Art and Literature – John Ashbery, Anne Dunn, Rodrigo Moynihan, and Sonia Orwell. Paris (1964–67)

“On Monday, November 5th, I attended the John Ashbery reading at the Folger Library in Washington DC. I found out about it at the last minute and assumed that it would be sold out (like a Ferlinghetti reading years before) but tickets were still available on Friday afternoon. I was surprised, but apparently a lot of people have never heard of the man considered by many to be ‘the greatest living American poet.’ And of those who have, quite a few have not read his work. Ashbery is like Pynchon, a name to be thrown around and discussed at a certain kind of dinner party to demonstrate your wide reading even if you have not done the heavy lifting of actually turning the pages. In the case of Pynchon’s Against the Day that is a lot of pages. As I have written in the Bunker, Ashbery’s and Burroughs’ literary concerns and personal lives seem to circle around each other without actually meeting. Paris in the 1950s, New York in the mid-1960s, the use of the cut-up technique at roughly the same time (Tennis Court Oath in 1962 overlaps chronologically with Burroughs’ cut-up trilogy). In addition, both writers made a much anticipated return to the United States after long exile. Their arrival in New York City occurred at roughly the same time. On their returns, both writers exerted a tremendous influence on the New York scene, particularly the Lower East Side, right before the Summer of Love. Ted Berrigan, for example, courted both Ashbery and Burroughs in 1964-1965. Burroughs and Ashbery appeared in some of the same little mags and, more interesting to me, Ashbery included Burroughs in the mags he had a hand in creating: Locus Solus and Art and Literature. Clearly, Ashbery recognized that Burroughs, unlike most of the Beats, had a tie to the European avant garde back to Dada and Surrealism. These ties went forward as well to the post-abstract expressionist concerns that circulated on the Continent in the early 1960s. Burroughs’ reputation has come a long way, but as much as it pains me to say it, he is still a cult figure in the mind of the mainstream (read: New York-based publishing houses that control the more established awards and fill the bulk of what passes for literary reviews with content and advertising). At present, Ashbery has left the literary scene represented by Locus Solus and Art and Literature behind. Ashbery described those publications to me as ‘fringe.’ …”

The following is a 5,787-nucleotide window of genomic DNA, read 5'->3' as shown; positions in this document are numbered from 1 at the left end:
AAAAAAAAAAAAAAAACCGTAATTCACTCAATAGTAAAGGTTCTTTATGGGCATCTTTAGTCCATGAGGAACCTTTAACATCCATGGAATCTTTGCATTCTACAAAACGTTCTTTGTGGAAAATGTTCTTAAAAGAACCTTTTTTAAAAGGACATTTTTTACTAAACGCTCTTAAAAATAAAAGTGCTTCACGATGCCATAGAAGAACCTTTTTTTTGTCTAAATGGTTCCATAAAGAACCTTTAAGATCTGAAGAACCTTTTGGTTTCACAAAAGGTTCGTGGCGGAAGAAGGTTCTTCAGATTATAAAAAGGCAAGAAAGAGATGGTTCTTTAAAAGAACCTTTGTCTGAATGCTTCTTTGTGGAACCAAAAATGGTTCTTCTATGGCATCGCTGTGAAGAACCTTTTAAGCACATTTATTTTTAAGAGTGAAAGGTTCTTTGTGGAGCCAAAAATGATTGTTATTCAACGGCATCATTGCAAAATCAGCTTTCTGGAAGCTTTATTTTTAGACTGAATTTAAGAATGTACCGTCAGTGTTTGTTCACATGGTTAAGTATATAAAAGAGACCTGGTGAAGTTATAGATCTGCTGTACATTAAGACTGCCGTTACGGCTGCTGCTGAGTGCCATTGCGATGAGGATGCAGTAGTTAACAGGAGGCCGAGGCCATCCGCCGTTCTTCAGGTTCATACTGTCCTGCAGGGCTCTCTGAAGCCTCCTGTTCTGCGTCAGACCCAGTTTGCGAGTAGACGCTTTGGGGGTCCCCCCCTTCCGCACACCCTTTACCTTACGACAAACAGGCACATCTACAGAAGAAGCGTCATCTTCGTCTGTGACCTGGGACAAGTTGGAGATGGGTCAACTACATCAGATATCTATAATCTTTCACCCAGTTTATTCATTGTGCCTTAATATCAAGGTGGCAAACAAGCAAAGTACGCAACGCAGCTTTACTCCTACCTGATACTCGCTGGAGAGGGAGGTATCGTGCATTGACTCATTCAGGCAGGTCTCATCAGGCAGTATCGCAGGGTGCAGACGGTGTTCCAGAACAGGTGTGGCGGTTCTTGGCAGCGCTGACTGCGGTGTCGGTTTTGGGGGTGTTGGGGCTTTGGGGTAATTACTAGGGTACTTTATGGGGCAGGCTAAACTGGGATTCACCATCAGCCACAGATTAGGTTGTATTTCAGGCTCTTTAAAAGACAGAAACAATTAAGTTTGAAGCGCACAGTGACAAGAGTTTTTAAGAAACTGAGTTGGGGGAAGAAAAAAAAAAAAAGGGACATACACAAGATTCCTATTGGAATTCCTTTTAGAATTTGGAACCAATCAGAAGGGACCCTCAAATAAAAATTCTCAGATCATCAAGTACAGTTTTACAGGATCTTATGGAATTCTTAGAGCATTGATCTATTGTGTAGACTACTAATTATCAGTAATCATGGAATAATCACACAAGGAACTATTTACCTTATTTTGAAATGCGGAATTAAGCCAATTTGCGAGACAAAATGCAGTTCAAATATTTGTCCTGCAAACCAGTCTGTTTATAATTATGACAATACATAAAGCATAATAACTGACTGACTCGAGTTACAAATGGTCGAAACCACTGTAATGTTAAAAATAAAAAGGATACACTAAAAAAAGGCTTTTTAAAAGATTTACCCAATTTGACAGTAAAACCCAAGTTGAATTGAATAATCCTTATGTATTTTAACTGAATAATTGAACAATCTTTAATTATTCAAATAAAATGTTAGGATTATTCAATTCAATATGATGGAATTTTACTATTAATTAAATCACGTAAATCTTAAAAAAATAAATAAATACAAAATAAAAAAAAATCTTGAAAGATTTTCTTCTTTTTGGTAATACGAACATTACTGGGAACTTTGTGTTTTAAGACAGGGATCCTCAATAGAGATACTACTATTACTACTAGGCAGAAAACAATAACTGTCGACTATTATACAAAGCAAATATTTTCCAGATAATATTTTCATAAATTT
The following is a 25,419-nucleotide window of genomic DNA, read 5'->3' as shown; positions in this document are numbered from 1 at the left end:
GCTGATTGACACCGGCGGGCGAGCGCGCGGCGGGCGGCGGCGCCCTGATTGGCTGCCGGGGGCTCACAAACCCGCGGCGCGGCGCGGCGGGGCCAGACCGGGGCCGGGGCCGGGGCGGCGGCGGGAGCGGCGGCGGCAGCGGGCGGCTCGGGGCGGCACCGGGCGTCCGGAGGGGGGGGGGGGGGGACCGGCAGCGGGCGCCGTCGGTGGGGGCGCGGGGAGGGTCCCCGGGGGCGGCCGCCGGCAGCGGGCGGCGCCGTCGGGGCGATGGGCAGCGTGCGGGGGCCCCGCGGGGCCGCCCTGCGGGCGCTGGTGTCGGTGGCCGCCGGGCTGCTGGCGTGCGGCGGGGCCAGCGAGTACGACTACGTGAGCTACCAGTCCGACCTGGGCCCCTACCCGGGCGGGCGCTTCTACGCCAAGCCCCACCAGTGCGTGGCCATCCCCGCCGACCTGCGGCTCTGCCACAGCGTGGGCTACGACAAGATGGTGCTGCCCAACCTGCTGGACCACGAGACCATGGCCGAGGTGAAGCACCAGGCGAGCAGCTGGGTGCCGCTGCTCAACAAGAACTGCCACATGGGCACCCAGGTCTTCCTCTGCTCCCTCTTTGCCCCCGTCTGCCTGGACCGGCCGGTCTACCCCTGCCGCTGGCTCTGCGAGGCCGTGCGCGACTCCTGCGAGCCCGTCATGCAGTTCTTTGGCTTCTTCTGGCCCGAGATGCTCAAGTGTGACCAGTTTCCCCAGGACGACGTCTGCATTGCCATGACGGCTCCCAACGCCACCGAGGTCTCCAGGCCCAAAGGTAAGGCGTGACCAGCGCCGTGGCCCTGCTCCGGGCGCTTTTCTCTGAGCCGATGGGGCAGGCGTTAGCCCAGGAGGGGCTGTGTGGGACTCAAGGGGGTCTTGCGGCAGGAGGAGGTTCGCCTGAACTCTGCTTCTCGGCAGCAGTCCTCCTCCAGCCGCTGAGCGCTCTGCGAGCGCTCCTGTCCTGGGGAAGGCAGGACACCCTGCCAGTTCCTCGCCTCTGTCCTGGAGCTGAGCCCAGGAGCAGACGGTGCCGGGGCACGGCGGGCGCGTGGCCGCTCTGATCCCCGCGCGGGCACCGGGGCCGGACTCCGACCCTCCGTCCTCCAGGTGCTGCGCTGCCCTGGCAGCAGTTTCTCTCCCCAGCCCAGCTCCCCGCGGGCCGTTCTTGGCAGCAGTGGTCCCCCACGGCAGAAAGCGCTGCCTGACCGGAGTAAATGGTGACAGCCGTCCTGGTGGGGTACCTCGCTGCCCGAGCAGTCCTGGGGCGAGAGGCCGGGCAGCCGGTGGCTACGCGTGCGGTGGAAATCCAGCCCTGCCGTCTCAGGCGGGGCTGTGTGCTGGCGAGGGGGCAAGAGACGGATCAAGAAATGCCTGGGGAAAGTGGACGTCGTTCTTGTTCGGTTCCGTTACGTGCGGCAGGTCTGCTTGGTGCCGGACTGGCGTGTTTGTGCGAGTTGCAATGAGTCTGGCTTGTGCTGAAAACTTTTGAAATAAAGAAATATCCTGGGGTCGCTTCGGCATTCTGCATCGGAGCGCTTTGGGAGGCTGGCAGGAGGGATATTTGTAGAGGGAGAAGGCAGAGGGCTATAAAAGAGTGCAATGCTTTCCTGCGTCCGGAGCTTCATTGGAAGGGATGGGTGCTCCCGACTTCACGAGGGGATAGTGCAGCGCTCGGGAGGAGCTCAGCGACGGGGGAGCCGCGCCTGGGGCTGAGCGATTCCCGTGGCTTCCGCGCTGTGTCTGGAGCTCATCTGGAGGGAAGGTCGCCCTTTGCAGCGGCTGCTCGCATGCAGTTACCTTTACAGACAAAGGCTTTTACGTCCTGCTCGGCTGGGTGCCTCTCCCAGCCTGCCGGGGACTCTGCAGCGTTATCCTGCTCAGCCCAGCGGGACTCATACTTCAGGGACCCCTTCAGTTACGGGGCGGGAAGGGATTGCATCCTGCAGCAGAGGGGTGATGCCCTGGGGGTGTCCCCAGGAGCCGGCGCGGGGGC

RealityStudio: John Ashbery at the Folger Library
From a Secret Location: Art and Literature – John Ashbery, Anne Dunn, Rodrigo Moynihan, and Sonia Orwell. Paris (1964–67)
BOMB: John Ashbery by Adam Fitzgerald
W – “The Skaters”, (47:53) – read by Ashbery at the Washington Square Art Gallery in New York City, August 23, 1964.

About 1960s: Days of Rage

Bill Davis - 1960s: Days of Rage
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